Defendants perpetrated two illegal schemes against IRM. The first scheme commenced in May 2005, when defendants Hashem and McGowen presented themselves as aspiring film makers and proposed that they make a fair and balanced documentary film about IRM and its members. Defendant McGowen signed a release indicating that the documentary film and all film footage obtained would remain the sole property of IRM and that any use or exhibition of the footage would be allowed only with the prior approval of IRM. Pursuant to that agreement, defendants were allowed to obtain many hours of film footage of IRM functions and IRM members. In August 2005, instead of submitting their film footage to IRM, defendants Hashem and McGowen demanded that, in exchange for their release of the film to IRM, IRM cease all activities in the United States and Egypt, and IRM's leader step down, make certain damaging admissions, issue a public apology, and return all IRM donations and funds to their sources. IRM refused defendants' demands and refused to pay any funds to defendants. Defendants then began a media campaign to promote a film about IRM, which they titled "Little Claudy" and which included false and damaging allegations of criminality, sexual misconduct, and financial fraud.

In late 2005, defendants Hashem and McGowen established Dragonslayer Productions as the next phase of their illegal scheme, which was to market the rights to the film footage in question. In 2005 to 2006, defendant Hashem traveled to California to seek funding for the anti-IRM project, which had turned into a for-profit movie. Defendants Hashem and McGowen sold shares in this film project, which included footage owned by IRM. In September 2005, defendants Hashem and McGowen created additional web sites and established the entity "Hashem(s) Films" to promote the film they called "Little Claudy," a derisive reference to the founder of IRM. Defendants' web sites contained defamatory materials and incited religious hatred and ridicule towards the IRM while seeking monetary support. Defendants also used many web sites and blogs as vehicles to exhibit out takes of "Little Claudy" and attacks on IRM, with unauthorized use of IRM film footage, likenesses of IRM members, and copyrighted IRM materials. In false statements to a news service and others, defendants claimed that IRM had tried to pay them to prevent release of the movie and accused IRM of crimes. In November 2006, defendants exhibited the finished film "Little Claudy" at a university in Indiana and received benefits from that university. IRM spent approximately $10,000 in legal fees to halt further distribution of the film by filing complaints with the university and other entities. Although plaintiff IRM was partially successful in blocking further release of the movie, defendants re-edited the film footage and used some of it in an ongoing Muslim fundamentalist serial called "The Djall," or Anti-Christ, where they identified IRM and its members as servants of the Anti-Christ. Throughout 2007 and up to the date of the filing of the complaint in this action, defendants continued to retaliate against IRM and its members by mass producing and distributing dozens of attack videos aimed at discrediting and disparaging IRM by accusing it of being a criminal and demonic organization. (Id. ¶¶ 32-44.)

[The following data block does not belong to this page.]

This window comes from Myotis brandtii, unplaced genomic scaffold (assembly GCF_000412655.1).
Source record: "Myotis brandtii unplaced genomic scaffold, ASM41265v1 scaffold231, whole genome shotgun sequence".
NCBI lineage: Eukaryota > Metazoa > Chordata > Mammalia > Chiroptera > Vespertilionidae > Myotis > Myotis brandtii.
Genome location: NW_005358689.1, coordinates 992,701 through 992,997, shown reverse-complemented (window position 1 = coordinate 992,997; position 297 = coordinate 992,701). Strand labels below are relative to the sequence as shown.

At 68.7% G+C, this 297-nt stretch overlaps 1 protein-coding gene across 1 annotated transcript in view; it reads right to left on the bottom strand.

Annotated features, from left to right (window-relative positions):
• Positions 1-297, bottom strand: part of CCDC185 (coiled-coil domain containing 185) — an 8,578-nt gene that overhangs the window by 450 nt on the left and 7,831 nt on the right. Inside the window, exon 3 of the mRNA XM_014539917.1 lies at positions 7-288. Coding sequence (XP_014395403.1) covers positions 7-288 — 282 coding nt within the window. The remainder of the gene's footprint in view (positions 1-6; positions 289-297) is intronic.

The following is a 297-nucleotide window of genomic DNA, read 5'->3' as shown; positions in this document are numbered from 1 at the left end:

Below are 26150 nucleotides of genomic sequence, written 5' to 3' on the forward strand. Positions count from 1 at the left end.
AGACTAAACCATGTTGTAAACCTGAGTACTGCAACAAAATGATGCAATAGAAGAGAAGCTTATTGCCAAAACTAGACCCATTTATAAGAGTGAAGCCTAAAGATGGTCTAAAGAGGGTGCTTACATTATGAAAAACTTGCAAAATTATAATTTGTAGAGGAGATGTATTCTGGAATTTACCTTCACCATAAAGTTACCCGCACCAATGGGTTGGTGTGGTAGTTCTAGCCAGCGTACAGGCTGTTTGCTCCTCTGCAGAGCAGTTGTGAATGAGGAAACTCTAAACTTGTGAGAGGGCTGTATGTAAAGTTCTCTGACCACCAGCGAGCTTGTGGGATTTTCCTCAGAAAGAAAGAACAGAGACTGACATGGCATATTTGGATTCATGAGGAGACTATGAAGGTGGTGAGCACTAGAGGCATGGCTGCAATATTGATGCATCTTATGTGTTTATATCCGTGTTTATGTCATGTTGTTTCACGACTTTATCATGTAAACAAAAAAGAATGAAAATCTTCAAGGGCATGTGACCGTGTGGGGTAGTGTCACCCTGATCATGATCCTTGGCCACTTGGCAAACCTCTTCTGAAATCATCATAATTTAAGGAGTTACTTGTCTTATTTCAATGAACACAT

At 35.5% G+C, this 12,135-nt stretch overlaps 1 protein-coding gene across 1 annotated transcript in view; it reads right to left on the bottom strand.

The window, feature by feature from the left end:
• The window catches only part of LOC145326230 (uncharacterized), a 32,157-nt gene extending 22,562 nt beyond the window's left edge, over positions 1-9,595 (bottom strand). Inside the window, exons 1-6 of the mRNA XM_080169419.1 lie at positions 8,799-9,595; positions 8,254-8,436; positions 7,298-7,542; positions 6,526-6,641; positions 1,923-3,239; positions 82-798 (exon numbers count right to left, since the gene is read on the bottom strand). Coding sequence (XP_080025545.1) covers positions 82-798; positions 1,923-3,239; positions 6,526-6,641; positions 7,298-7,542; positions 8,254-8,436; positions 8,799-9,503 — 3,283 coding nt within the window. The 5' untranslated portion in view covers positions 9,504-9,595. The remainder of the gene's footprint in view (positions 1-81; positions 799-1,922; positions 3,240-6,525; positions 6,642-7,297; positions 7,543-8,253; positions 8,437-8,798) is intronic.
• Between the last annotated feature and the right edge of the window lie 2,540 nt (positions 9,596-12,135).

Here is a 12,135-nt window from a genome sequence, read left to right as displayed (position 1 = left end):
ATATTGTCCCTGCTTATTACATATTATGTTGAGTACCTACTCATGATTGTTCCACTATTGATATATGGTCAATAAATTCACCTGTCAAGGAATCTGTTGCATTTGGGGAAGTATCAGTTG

Defendants' second scheme involved Ramon Watkins, a disabled African American radio and television minister residing in Nevada who goes by the name Prophet Yahweh and is a self-described expert in UFO's. In 2006, defendants Hashem and McGowen provided funds to Watkins to travel to Indiana for the purpose of making a film about Watkins' life. The film was intended to ridicule Watkins rather than to promote him and was part of defendants' criminal scheme to defraud Watkins and IRM through a project called "Prophets of the Gods." Defendants repeatedly told Watkins, and manufactured evidence to demonstrate, that IRM and its members were plotting against him, provoking Watkins to respond by making threats of violence, including death threats, against IRM by telephone and in film produced by defendants. Defendants publicized the threats made by Watkins and doctored film footage belonging to IRM to make it appear that IRM and Watkins were enemies and that they were threatening each other. Defendants attempted through several means to obtain investors for a film about this phony feud between Watkins and IRM. Such attempts included entering the film concept in a Fox TV reality program called "On the Lot," on which the concept appeared in the 2007 television season. When efforts to promote "Prophets of the Gods" flagged, defendant Hashem proposed to Watkins that he shoot himself with a firearm to inflict nonlethal wounds that would be reported to law enforcement as an attempted assassination by IRM. When Watkins declined, defendants began to vilify Watkins on You Tube and other venues in 2007. (Id. ¶¶ 45-49.)

Defendants also engaged in illegal schemes that did not target IRM. The schemes included a federal civil rights complaint in which Hashem alleged false claims of employment discrimination based on his Egyptian heritage and a federal civil rights complaint in which Hashem, McGowen, and another individual accused several companies of sexual harassment and discrimination due to national origin. (Id. ¶¶ 50-51.)